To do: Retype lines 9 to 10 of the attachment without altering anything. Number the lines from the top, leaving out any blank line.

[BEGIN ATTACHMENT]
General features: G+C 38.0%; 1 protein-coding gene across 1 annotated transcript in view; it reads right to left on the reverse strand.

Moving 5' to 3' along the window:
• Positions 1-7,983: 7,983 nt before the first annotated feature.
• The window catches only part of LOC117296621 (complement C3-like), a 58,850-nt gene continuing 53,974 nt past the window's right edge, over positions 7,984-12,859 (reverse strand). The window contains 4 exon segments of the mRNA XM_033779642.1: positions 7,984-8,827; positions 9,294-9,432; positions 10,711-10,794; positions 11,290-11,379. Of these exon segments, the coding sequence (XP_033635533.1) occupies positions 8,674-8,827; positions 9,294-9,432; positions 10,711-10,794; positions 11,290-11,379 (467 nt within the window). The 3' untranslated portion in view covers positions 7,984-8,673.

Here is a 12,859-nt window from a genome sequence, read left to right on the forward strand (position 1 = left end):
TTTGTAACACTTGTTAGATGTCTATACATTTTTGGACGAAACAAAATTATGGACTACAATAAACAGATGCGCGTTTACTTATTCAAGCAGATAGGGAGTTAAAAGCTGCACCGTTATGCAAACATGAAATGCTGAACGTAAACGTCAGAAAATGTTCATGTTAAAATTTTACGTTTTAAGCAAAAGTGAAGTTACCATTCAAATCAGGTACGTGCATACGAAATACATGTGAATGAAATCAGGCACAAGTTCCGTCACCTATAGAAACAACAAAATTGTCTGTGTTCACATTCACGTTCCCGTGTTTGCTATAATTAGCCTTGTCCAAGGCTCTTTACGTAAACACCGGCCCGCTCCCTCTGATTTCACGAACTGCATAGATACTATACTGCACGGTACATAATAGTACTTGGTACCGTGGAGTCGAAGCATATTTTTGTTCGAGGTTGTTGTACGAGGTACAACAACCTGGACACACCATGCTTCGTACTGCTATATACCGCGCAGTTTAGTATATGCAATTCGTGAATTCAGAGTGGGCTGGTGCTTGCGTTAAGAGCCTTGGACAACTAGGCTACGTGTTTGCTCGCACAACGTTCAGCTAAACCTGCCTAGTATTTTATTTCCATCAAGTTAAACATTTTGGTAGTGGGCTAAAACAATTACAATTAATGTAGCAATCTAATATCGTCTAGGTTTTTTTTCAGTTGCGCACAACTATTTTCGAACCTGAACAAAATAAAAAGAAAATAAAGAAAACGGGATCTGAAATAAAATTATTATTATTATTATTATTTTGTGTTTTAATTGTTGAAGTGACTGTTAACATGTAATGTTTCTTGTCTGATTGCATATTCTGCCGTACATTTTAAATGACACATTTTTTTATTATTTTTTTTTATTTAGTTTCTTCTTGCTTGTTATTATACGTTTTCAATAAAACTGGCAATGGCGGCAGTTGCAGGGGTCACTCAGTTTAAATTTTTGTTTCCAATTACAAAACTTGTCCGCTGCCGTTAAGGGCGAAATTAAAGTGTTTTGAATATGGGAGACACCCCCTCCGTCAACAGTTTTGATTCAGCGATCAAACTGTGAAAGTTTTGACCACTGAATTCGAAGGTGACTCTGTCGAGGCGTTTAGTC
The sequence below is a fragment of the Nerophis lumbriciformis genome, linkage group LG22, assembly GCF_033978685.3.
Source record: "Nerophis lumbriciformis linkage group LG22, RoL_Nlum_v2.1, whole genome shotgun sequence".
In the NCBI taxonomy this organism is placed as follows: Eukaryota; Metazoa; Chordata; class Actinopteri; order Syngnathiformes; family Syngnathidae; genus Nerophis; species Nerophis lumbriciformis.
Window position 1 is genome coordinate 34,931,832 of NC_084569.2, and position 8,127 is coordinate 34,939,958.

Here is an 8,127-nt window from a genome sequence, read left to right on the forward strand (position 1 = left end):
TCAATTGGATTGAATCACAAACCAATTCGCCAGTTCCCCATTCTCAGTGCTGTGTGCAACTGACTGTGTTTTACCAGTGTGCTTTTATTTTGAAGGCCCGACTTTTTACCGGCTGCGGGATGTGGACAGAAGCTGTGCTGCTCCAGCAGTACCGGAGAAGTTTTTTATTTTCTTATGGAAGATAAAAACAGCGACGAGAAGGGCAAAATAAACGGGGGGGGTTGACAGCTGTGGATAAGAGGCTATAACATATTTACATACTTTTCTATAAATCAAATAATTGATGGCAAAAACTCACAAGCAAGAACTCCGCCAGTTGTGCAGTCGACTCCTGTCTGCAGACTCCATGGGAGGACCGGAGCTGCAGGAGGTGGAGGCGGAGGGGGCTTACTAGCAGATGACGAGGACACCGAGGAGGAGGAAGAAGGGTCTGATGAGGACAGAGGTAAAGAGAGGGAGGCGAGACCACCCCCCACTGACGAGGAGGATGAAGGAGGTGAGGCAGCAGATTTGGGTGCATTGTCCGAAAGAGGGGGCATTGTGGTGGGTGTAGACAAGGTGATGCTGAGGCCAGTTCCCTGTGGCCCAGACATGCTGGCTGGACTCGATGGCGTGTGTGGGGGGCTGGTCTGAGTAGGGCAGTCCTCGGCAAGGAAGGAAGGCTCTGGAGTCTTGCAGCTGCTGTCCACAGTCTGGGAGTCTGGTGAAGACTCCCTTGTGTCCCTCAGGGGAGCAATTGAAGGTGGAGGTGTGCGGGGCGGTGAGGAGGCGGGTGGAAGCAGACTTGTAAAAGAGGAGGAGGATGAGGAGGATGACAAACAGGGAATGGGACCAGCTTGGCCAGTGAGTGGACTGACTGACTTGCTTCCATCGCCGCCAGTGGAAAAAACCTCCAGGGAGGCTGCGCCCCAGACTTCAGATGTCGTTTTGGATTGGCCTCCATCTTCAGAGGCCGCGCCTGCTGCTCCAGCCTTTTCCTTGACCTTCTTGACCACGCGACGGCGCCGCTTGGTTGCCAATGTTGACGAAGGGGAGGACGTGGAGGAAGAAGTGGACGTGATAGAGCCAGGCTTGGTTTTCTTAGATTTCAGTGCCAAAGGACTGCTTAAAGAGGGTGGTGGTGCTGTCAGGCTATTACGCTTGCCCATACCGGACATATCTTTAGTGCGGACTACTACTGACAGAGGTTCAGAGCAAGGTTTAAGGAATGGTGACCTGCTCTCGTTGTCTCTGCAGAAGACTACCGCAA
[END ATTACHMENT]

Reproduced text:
In the NCBI taxonomy this organism is placed as follows: Eukaryota; Metazoa; Chordata; class Actinopteri; order Syngnathiformes; family Syngnathidae; genus Nerophis; species Nerophis lumbriciformis.
Window position 1 is genome coordinate 34,931,832 of NC_084569.2, and position 8,127 is coordinate 34,939,958.